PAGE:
Biden, Florida's DeSantis stress unity in Hurricane Ian recovery
Biden, a Democrat, and DeSantis, his potential Republican presidential rival, have clashed over issues, including COVID-19 vaccines, climate change, abortion and LGBTQ rights. But during the visit,
FORT MYERS, Fla. -- President Joe Biden met with Florida Governor Ron DeSantis on Wednesday to tour the devastation from Hurricane Ian, and stressed the need for a united federal and state effort for the lengthy recovery ahead.
Biden, a Democrat, and DeSantis, his potential Republican presidential rival, have clashed over issues, including COVID-19 vaccines, climate change, abortion and LGBTQ rights. But during the visit, they largely set differences aside, as Biden pledged federal support for a cleanup and rebuilding effort that could cost taxpayers billions of dollars, and take years.
Biden and DeSantis greeted each other warmly and stood shoulder to shoulder as they met with victims of the hurricane.
"Mr. President, welcome to Florida. We appreciate working together across various levels of government," DeSantis told Biden during remarks after the tour.
"Today we have one job and only one job, and that's to make sure the people of Florida get everything they need," said Biden said, who referred to DeSantis as 'Guv.' "We're in this together."
Biden opened his remarks by saying the storm showed climate change was real and needed to be addressed. Climate change is making hurricanes wetter, windier and altogether more intense, experts say.
Biden and his wife, Jill, arrived in Fort Meyers early Wednesday afternoon, two days after visiting Puerto Rico, a U.S. territory battered by Hurricane Fiona last month.
Biden got an aerial view of the destruction during a helicopter flight and called the destruction horrific.
More than 100 people died and nearly 400,000 homes and businesses remained without power in Florida on Tuesday, five days after Hurricane Ian crashed across the state.
Federal Emergency Management Agency Administrator Deanne Criswell said it would cost the federal government billions of dollars to repair the damage from the storm.
"We are still very much in the lifesaving and stabilization mode. They are just beginning the assessments of what the actual extent of damages to the infrastructure. It's going to be in the billions," Criswell told reporters on Air Force One.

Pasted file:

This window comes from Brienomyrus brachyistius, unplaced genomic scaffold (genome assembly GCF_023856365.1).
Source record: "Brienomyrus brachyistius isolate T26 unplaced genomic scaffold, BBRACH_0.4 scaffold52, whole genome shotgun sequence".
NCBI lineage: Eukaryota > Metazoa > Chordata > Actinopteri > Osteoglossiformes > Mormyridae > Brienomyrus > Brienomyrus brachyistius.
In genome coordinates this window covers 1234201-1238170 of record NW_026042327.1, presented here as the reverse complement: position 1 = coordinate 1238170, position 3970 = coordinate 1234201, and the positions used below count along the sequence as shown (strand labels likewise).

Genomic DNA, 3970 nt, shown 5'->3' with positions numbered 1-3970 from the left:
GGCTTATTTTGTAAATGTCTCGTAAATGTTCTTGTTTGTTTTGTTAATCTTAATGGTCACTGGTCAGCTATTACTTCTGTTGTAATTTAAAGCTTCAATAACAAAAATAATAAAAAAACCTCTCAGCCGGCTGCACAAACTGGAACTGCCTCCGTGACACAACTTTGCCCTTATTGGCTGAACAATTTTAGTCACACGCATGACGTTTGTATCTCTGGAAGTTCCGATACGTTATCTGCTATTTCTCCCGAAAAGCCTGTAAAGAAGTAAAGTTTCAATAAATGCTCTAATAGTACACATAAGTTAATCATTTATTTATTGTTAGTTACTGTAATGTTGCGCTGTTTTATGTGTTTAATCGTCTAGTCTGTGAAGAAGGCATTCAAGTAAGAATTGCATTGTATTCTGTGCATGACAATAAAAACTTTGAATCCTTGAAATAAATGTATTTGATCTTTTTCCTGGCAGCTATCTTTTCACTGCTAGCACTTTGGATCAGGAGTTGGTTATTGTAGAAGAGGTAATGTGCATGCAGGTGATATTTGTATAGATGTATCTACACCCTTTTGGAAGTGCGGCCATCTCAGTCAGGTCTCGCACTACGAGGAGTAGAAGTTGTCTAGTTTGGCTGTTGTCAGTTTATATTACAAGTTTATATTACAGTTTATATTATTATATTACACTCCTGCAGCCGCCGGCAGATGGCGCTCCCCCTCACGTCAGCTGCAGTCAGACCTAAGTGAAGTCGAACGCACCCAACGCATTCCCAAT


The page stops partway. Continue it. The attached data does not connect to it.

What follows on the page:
Biden has been in regular communication with DeSantis during the crisis and the federal government picked up a significant share of the initial disaster relief. Last week, Biden said his relationship with DeSantis is "irrelevant" but "very fine."
"It's going to take a lot, a lot of time. Not weeks or months - it's going to take years for everything to get squared away in the state of Florida, to fully recover and rebuild," Biden said. "We've seen extraordinary cooperation, at every level of government as the governor said. And the cooperation began before the storm hit."
When Biden visited Florida in July after a condominium complex collapsed and killed nearly 100 people, he said, "we're letting the nation know we can cooperate when it's really important," as he and DeSantis sat shoulder to shoulder.
On climate change, Biden has made reducing carbon emissions a focus of his presidency, while DeSantis backed funding to harden Florida's defenses against flooding but also opposed some previous disaster-relief aid and pushed pension funds not to consider environmental impact when they invest.
Before Hurricane Ian hit, Biden had planned a rally in the political battleground state and Democratic officials expected the president to attack the governor's approach, which has included shunning COVID-19 lockdowns, mocking Biden's age and abilities, penalizing Walt Disney World Resort for opposing state laws limiting discussion of LGBTQ issues in schools, and flying Venezuelan immigrants from Texas to Martha's Vineyard, Massachusetts.
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